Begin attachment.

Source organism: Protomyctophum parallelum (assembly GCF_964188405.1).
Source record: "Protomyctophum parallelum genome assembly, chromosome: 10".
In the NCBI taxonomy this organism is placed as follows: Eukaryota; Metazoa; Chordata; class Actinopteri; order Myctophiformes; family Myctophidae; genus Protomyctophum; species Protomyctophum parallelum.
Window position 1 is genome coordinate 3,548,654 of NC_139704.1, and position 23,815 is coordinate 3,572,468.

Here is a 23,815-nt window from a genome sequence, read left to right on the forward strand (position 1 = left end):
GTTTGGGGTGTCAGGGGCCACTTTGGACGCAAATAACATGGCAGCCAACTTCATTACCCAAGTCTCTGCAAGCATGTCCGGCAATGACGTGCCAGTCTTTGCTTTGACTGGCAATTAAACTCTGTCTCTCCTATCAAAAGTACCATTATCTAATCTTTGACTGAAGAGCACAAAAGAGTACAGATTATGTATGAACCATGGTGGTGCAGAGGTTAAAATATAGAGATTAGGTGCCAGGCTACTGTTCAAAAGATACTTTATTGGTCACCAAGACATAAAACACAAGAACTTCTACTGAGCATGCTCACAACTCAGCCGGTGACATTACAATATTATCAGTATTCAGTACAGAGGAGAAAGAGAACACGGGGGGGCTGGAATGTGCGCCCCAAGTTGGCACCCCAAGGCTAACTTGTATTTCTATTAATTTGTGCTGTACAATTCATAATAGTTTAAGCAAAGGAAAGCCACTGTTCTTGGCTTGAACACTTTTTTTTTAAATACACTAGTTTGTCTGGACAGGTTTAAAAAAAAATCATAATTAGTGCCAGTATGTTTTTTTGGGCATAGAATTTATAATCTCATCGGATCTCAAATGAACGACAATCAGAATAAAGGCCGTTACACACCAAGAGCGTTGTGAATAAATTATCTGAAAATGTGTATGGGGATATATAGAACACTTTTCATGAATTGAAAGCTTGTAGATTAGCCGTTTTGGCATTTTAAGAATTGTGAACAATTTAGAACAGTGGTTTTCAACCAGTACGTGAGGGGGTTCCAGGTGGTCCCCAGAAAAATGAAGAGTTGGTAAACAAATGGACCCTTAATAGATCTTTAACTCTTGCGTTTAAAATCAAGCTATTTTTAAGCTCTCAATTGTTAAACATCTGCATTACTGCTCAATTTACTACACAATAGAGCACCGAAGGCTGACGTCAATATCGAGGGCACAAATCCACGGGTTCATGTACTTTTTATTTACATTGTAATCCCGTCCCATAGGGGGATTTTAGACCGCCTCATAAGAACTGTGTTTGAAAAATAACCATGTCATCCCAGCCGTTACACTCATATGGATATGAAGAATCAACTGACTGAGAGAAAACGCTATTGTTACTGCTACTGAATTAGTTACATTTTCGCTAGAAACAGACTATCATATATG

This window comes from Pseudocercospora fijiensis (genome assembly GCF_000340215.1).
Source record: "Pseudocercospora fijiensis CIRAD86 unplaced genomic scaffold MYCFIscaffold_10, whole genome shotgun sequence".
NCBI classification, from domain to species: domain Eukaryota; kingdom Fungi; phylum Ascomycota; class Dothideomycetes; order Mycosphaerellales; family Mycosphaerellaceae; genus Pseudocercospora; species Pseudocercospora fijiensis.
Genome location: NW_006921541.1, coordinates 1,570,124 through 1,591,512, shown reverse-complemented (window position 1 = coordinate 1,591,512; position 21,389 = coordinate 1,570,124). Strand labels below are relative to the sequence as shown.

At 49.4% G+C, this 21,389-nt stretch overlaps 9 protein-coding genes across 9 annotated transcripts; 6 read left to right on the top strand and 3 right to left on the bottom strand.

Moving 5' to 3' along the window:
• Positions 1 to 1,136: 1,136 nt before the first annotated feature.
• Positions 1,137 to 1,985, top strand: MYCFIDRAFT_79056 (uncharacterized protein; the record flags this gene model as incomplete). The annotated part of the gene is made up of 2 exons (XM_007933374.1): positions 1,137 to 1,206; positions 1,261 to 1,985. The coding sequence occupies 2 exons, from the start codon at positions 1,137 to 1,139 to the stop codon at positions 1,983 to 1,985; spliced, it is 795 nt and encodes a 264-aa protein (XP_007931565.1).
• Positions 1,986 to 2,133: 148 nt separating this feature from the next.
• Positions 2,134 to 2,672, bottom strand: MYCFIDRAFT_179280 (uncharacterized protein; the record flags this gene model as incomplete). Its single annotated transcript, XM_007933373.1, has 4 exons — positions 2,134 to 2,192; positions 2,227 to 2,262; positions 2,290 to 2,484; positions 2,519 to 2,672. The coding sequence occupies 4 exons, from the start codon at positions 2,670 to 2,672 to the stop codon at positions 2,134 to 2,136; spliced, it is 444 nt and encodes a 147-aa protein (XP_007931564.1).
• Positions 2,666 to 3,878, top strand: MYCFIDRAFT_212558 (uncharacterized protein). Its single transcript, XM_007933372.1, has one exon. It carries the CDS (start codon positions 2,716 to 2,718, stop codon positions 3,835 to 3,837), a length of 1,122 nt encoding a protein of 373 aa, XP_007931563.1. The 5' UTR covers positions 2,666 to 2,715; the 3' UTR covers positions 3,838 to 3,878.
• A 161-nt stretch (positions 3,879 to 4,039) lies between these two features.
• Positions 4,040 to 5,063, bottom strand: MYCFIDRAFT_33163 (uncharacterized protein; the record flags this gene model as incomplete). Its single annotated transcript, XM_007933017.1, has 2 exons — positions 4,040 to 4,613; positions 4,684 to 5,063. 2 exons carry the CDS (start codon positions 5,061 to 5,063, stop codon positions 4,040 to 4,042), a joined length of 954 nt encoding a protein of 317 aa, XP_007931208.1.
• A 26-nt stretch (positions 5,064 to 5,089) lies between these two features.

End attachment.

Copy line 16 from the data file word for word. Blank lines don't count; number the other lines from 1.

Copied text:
• Positions 2,134 to 2,672, bottom strand: MYCFIDRAFT_179280 (uncharacterized protein; the record flags this gene model as incomplete). Its single annotated transcript, XM_007933373.1, has 4 exons — positions 2,134 to 2,192; positions 2,227 to 2,262; positions 2,290 to 2,484; positions 2,519 to 2,672. The coding sequence occupies 4 exons, from the start codon at positions 2,670 to 2,672 to the stop codon at positions 2,134 to 2,136; spliced, it is 444 nt and encodes a 147-aa protein (XP_007931564.1).